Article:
TITLE

Direct oxymetric peripheral tissue perfusion monitoring during open heart surgery with the use of cardiopulmonary bypass: preliminary experience

AUTHOR(S)
Lonsky, V; Svitek, V; Brzek, V; Kubicek, J; Volt, M; Horak, M; Mandak, J
PUB. DATE
November 2011
SOURCE
Perfusion;Nov2011, Vol. 26 Issue 6, p510
SOURCE TYPE
Academic Journal
DOC. TYPE
Article
ABSTRACT
Background: Regional hypoperfusion has been associated with the development of postoperative organ dysfunction in cardiac surgery involving cardiopulmonary bypass (CPB). Direct tissue oxymetry is a potentially new method for monitoring the quality of the peripheral tissue perfusion during CPB. The aim of this study was to assess the effects of CPB in skeletal muscle oxygenation when measured in the deltoid muscle by direct oxymetry during perioperative period.Method: Seven patients underwent on-pump coronary artery bypass grafting. Direct oxymetry was performed by an optical cathether introduced into the deltoid muscle. Continuous measurement was made during the surgical procedure and the postoperative period. Mean arterial blood pressure, blood flow during CPB, laboratory markers of tissue hypoperfusion, blood gases and body temperature were also recorded.Results: Interstitial muscle tissue oxygen tension (pO2) decreased after the introduction to anaesthesia and, more significantly, during CPB. After the disconnection from CPB at the end of the operation, the pO2 returned to pre-anaesthetic values. During the first hours after admission of the patients to the intensive care unit, the pO2 progressively decreased, reached a minimum value after four hours, and increased slowly thereafter. There was a significant correlation of pO2 with mean arterial blood pressure and blood flow during that time.Conclusion: The result of this first measurement seems to demonstrate that the standard technique of conducting cardiopulmonary bypass produces low muscle oxygen tension and, thus, little perfusion of skeletal muscle. The data also indicate that both high mean arterial blood pressure and high flow are necessary during CPB to ensure skeletal muscle perfusion. The investigation is continuing.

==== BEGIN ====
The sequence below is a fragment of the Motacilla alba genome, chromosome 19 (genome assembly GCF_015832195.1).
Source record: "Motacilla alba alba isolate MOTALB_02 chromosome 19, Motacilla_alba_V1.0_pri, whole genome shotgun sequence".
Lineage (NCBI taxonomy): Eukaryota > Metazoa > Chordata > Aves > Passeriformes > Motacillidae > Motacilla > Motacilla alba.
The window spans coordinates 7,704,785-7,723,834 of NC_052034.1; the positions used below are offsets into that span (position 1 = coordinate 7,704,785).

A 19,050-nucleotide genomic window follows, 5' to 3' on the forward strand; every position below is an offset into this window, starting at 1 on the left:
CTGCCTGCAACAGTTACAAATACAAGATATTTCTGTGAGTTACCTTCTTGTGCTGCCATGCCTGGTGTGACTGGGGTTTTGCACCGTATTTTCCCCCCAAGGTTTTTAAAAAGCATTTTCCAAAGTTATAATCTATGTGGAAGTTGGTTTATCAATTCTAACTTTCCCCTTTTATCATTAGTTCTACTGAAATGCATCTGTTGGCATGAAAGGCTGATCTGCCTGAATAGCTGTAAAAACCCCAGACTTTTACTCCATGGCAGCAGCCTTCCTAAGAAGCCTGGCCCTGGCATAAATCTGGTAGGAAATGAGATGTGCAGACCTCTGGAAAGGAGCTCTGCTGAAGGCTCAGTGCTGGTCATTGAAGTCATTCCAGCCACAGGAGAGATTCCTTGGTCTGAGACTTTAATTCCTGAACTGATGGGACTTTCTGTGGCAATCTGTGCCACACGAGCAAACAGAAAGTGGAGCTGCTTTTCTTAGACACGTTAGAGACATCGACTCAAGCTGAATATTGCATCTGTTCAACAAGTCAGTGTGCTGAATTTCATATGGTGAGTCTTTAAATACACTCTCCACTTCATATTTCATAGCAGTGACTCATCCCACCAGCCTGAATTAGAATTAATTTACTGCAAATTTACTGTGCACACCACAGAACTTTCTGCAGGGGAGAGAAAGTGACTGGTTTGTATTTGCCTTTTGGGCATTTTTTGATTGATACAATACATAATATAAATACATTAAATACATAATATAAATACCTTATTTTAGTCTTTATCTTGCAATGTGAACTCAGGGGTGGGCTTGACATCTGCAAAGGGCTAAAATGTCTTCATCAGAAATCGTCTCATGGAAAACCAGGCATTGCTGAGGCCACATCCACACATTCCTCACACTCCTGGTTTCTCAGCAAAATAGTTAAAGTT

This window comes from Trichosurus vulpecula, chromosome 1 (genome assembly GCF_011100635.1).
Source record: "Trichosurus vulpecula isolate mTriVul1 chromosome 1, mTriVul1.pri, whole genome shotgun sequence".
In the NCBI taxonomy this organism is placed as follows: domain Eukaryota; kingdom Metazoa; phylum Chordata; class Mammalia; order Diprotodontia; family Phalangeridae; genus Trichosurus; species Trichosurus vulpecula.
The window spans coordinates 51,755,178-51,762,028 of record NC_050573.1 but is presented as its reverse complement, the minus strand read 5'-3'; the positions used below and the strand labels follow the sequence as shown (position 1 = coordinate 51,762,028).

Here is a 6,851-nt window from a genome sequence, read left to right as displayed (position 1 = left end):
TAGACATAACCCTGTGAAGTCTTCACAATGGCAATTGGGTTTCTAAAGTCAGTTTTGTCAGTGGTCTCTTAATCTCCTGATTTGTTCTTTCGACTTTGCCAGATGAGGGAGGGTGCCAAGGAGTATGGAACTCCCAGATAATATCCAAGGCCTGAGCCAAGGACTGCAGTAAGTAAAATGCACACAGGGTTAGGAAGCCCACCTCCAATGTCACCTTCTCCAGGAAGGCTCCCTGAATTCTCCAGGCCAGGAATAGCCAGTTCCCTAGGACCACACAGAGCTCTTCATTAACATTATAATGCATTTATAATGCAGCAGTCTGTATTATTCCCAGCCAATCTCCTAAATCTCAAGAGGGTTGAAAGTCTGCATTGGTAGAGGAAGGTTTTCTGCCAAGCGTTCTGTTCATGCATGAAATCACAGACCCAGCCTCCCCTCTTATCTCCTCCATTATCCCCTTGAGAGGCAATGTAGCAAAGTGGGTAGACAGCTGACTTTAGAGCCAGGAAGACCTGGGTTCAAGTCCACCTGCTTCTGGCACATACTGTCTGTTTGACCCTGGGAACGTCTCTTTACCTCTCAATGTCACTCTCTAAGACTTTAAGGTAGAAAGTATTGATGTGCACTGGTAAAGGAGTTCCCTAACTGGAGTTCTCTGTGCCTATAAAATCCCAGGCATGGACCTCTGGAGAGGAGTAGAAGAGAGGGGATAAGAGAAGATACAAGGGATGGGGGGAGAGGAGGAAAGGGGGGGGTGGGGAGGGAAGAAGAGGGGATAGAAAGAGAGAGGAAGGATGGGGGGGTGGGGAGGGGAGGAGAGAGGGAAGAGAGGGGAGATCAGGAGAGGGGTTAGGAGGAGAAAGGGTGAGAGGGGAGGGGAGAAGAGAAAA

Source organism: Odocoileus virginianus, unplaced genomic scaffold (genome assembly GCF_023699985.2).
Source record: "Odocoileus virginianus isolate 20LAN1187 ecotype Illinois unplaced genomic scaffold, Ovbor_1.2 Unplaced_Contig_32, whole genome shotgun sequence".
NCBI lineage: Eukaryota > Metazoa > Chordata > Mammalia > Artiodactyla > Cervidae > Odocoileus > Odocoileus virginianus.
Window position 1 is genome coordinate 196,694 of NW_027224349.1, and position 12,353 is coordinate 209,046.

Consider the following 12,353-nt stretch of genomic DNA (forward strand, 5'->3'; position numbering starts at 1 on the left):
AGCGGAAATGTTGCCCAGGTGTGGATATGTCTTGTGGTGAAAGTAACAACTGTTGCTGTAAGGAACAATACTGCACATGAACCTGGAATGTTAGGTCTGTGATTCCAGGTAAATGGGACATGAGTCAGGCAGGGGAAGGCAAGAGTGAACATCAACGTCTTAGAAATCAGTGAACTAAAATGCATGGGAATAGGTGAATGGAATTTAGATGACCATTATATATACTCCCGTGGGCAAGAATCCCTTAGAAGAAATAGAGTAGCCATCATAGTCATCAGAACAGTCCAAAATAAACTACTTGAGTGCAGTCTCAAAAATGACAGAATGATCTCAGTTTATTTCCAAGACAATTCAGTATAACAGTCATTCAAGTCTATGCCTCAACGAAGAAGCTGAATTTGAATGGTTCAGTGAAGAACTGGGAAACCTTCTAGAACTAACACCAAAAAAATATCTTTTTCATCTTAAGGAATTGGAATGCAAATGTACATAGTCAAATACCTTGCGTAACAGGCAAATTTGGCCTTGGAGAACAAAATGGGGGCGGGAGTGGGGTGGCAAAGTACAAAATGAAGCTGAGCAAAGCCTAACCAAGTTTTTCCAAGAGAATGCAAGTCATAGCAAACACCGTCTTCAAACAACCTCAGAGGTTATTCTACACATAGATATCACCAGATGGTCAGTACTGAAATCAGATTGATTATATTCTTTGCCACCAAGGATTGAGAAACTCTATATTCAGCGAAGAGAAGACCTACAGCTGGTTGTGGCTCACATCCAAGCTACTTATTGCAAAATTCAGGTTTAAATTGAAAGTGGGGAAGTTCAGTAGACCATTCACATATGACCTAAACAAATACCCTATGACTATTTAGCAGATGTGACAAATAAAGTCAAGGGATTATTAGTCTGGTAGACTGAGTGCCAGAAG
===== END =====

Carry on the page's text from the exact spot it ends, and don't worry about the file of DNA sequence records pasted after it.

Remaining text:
ACCESSION #
66820243

 

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